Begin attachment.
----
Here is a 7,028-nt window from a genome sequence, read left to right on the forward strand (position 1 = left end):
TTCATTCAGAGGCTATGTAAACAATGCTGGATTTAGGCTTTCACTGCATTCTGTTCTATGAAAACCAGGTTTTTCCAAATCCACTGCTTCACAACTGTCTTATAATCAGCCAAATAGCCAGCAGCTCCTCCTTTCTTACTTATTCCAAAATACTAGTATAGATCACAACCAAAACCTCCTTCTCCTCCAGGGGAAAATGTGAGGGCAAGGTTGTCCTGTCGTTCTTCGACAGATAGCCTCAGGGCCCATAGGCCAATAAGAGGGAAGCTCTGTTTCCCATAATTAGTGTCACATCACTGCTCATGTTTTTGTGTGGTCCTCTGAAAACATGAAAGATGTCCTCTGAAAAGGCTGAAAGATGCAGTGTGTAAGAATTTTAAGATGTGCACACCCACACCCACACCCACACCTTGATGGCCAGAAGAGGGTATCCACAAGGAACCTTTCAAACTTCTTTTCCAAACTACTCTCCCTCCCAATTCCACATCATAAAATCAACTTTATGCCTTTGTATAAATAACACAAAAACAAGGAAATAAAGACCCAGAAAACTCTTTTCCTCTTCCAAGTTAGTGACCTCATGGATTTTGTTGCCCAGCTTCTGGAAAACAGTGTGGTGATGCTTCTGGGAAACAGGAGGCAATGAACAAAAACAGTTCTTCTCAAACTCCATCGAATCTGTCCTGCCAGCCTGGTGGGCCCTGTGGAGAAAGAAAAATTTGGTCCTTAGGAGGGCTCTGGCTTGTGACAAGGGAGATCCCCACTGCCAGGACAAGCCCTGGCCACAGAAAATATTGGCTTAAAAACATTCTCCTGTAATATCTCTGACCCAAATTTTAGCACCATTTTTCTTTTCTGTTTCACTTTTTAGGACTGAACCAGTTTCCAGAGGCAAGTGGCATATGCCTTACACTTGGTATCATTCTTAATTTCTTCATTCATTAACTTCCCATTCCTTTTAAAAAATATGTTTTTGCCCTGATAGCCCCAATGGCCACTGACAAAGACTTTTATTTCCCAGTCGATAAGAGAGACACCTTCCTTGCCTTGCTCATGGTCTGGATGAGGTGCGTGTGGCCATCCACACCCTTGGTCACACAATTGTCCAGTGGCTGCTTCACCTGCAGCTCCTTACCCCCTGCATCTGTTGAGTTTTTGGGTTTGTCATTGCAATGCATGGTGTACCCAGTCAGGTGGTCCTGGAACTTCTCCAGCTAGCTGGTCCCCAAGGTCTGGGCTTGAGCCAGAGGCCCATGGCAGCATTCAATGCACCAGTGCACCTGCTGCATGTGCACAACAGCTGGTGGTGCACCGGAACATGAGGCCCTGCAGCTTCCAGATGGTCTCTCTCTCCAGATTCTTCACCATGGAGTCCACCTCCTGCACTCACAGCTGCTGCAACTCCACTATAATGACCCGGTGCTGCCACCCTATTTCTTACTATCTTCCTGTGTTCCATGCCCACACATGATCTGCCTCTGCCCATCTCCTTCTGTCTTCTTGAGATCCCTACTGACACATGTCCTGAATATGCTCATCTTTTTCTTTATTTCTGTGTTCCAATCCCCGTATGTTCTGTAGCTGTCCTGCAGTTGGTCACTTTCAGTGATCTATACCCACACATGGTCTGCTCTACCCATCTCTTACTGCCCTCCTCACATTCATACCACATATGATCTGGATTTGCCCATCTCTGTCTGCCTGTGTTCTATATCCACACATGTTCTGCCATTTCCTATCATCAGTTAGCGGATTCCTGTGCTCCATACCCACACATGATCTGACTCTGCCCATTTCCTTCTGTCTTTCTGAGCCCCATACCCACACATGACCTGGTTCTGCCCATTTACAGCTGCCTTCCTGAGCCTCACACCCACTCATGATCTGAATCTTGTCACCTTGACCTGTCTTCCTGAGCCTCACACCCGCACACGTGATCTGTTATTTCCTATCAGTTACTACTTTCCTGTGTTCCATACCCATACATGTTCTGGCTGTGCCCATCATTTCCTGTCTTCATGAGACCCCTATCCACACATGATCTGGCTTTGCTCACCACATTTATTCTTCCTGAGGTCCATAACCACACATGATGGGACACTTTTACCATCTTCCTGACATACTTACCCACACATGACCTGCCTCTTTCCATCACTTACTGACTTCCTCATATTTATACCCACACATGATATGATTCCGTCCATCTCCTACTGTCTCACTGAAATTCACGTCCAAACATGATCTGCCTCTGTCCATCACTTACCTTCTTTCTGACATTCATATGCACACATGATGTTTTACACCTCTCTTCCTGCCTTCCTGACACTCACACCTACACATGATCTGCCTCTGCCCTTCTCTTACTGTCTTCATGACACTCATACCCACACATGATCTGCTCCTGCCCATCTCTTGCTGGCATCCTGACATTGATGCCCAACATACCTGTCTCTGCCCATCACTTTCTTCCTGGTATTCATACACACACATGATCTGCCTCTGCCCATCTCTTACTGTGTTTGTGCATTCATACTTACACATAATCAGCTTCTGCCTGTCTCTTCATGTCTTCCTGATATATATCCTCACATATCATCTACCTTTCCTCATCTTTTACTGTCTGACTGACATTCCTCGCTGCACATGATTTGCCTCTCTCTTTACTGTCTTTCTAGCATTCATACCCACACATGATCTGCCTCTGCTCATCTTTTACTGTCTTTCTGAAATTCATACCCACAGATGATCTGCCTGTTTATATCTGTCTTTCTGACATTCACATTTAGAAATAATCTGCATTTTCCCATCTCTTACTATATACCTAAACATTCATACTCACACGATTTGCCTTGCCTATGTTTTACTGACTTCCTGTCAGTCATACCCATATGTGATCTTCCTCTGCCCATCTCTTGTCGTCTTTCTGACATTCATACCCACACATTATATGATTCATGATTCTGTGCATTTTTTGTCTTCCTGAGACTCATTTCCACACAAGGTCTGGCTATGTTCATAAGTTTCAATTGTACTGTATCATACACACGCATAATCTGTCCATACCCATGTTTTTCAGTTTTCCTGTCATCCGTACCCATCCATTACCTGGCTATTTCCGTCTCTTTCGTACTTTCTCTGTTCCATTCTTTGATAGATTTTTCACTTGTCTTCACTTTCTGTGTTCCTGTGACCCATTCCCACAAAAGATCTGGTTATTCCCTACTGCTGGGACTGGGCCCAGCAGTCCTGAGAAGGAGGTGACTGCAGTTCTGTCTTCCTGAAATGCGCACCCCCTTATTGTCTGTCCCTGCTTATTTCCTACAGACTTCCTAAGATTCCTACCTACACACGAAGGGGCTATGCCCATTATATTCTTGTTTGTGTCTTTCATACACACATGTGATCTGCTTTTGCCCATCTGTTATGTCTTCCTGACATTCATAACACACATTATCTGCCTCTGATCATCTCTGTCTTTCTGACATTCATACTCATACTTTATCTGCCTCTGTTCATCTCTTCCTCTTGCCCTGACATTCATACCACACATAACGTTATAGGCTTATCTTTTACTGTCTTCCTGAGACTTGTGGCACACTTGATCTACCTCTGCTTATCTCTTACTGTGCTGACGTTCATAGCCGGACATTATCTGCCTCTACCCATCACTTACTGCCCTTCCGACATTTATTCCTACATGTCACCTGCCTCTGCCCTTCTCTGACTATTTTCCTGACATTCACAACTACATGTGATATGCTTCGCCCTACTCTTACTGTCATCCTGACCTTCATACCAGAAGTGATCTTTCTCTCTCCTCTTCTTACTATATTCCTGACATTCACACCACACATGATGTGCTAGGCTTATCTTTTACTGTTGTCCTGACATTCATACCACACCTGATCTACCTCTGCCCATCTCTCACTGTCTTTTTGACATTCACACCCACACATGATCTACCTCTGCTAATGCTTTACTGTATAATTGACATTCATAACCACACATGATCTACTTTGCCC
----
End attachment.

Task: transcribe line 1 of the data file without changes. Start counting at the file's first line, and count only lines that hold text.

Here is a 7,028-nt window from a genome sequence, read left to right on the forward strand (position 1 = left end):